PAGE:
Imagine you are new to Idaho. You’ve left your trusted longtime physician behind, and now you need a new primary care doctor.
How are you supposed to judge whether a new doctor is qualified, gives good advice and will take good care of you? So you pick one off of your insurer’s website and hope she’s a good one.
You get to her office for your first appointment. And looking up on her wall, you see a license with “Idaho Board of Medicine” hanging there.
How much should that license mean to you?
Not much, it seems.
After all, Dr. Ryan Cole has the same piece of paper hanging on his wall. And he’s traded on it to make money by selling modern snake oil all around the country and the world, as Audrey Dutton of the Idaho Capital Sun documented this week in the latest of an impeccably reported series of stories focused on Cole.
In March, Dutton reported, Cole made a trip to Tennessee to testify that COVID vaccines were dangerous.
“Cole testified, based on data he misrepresented, that COVID-19 vaccines killed 1,200 people in a single month,” Dutton reported. Cole suggested doctors who recommend the vaccines should be hung.
This is nothing new for Cole, who has used his Idaho Board of Medicine license and his political appointment to the Central Health District Board to emerge from behind his microscope and become a bit of a celebrity — the Alex Jones of pathologists.
His latest shtick, Dutton reported, is to oppose monkeypox vaccines, suggest the outbreak was engineered, and to say that the “k” should be silent — making it “moneypox,” get it? The rigorous, scientific method of proof by pun.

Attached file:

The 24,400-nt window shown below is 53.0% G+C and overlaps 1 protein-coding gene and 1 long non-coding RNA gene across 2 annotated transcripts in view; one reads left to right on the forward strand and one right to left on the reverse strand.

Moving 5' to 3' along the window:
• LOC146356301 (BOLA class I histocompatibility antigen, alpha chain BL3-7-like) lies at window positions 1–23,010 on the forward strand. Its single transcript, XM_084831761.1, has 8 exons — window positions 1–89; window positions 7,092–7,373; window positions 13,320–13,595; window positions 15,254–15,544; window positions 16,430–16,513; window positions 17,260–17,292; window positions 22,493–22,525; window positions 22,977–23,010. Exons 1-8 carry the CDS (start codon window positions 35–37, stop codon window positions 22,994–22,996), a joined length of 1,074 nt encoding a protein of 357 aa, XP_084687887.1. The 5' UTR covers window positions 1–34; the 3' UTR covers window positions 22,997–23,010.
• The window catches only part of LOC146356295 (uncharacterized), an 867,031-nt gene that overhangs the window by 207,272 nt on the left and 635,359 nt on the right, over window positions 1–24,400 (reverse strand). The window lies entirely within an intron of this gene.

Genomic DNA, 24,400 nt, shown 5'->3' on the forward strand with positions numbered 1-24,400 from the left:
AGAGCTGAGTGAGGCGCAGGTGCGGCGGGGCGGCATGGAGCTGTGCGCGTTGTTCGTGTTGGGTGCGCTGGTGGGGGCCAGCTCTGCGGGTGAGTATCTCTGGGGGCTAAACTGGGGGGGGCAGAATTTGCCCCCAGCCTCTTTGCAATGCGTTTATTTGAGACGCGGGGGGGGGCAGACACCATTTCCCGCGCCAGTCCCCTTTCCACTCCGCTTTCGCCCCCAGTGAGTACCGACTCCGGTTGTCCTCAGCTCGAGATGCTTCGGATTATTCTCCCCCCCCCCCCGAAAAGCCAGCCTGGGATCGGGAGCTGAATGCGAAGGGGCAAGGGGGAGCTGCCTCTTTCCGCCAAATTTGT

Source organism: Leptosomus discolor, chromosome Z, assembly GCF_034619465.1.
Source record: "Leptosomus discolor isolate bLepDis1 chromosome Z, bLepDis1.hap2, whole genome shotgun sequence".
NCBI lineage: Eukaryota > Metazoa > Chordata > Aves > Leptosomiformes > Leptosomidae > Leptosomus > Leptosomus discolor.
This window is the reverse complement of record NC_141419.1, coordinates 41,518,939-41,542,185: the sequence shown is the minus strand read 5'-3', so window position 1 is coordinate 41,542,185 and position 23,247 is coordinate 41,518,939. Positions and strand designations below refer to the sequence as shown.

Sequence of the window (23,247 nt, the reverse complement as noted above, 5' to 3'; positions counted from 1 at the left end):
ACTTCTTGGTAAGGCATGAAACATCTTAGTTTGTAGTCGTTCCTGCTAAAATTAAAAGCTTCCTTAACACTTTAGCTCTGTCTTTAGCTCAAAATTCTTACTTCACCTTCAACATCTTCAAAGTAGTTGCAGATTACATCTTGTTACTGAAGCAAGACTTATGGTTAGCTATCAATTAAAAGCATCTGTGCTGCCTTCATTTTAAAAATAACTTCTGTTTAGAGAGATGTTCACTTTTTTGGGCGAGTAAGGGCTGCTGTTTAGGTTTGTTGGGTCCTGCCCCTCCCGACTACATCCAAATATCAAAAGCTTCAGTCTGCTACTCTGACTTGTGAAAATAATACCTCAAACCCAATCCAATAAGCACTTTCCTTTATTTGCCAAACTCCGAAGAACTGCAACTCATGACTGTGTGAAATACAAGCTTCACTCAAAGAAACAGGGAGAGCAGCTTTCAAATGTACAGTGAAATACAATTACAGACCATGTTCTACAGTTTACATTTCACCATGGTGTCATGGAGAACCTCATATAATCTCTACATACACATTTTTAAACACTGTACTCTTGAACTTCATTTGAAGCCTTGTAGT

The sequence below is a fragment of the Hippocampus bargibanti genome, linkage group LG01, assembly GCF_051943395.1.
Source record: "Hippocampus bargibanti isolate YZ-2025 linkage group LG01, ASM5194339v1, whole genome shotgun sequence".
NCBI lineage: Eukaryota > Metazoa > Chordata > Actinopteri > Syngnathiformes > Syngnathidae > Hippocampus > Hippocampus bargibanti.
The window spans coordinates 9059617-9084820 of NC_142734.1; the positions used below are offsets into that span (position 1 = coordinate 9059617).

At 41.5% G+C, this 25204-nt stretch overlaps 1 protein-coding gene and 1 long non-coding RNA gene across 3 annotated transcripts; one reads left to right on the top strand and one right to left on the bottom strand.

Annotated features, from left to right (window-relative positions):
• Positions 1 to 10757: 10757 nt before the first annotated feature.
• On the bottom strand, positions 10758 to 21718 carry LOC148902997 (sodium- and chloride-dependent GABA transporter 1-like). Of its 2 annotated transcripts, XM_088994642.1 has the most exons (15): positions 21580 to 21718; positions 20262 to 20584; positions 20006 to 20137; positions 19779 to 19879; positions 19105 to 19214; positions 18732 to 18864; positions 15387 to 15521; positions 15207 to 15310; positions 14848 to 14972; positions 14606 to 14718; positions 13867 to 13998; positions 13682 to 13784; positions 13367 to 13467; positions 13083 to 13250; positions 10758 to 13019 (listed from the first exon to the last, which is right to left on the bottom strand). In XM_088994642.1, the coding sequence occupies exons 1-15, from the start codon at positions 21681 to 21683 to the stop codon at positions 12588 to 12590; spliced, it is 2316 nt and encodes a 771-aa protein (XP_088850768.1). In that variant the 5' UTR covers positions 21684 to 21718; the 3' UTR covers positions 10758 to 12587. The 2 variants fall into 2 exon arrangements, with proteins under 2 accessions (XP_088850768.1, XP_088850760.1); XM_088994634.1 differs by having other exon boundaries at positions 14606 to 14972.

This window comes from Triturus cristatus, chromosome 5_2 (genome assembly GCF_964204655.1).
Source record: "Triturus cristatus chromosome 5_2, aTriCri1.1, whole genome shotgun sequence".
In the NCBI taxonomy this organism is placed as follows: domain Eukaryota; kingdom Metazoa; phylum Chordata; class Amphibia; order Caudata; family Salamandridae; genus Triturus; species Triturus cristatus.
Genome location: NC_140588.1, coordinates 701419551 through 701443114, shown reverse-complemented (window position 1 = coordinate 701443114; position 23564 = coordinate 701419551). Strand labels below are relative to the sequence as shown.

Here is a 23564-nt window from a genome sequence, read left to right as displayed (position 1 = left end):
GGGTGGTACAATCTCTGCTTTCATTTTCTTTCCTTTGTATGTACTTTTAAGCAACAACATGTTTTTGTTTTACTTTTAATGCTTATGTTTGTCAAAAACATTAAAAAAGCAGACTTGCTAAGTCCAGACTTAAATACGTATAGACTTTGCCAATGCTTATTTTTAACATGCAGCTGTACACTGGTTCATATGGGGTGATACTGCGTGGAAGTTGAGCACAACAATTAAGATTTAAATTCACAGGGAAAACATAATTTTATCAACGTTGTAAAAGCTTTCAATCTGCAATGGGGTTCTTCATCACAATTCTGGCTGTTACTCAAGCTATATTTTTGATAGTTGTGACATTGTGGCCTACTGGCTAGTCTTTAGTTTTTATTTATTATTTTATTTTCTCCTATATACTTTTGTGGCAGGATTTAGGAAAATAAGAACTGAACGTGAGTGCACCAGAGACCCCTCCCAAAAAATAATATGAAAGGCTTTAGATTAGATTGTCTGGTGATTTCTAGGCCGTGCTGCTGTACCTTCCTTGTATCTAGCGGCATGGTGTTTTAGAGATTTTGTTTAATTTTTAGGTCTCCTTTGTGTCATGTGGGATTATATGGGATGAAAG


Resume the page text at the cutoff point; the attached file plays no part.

For all of the quackery he’s spreading around, the body that licenses doctors in Washington is investigating and considering whether to discipline him, Dutton reported last month. Idaho’s board doesn’t disclose records to indicate whether it is considering discipline, but if it were, we should have heard about it by now. So it’s rational to believe Cole’s lawyer, who wrote that Idaho “declined to open an investigation of Dr. Cole’s practice or his publicly held opinions.”
It makes sense to allow for a wide range of views within medicine, not to use the board as a cudgel to require that all doctors hold the same opinions. There are instances where minority views have later proven right and become the standard of care.
In the mid-1800s, the Hungarian physician Ignaz Semmelweis tried to convince his colleagues they should wash their hands before delivering a child. In the days before germs were understood, he was ridiculed and mistreated for this belief. You certainly don’t want to repeat that mistake.
But Cole is not a Semmelweis.
As Dutton found, he lifted images from published studies for his presentation. He then misrepresented them by saying they indicate that COVID vaccines are damaging people’s livers — a claim the paper’s author directly refuted.
Semmelweis collected and published a wealth of data to support his handwashing practice. Cole, by contrast, is misusing a public database of adverse events after receiving a vaccine to claim that vaccines have killed hundreds or thousands of people — the kind of claim that anyone taking an introductory statistics class would laugh at.
Many Idaho physicians have provided the Washington licensing board with letters indicating that they’ve seen patients who took ineffective drugs like Ivermectin on Cole’s advice, only to wind up severely ill or dead, Dutton reported in December. They are working to defend their profession and their patients.
As the American Board of Pathology wrote in its letter supporting an investigation of Cole to Washington’s licensing board: “Patients must be able to trust physicians with their lives and health.” It too is working to defend its calling.
Why won’t the Idaho Board of Medicine?
As long as Cole holds one of the board’s licenses, it cannot be taken as a sign of trustworthiness.
And if it’s not good for that, why is it anything more than a random piece of paper?
Bryan Clark is an opinion writer for the Idaho Statesman based in eastern Idaho.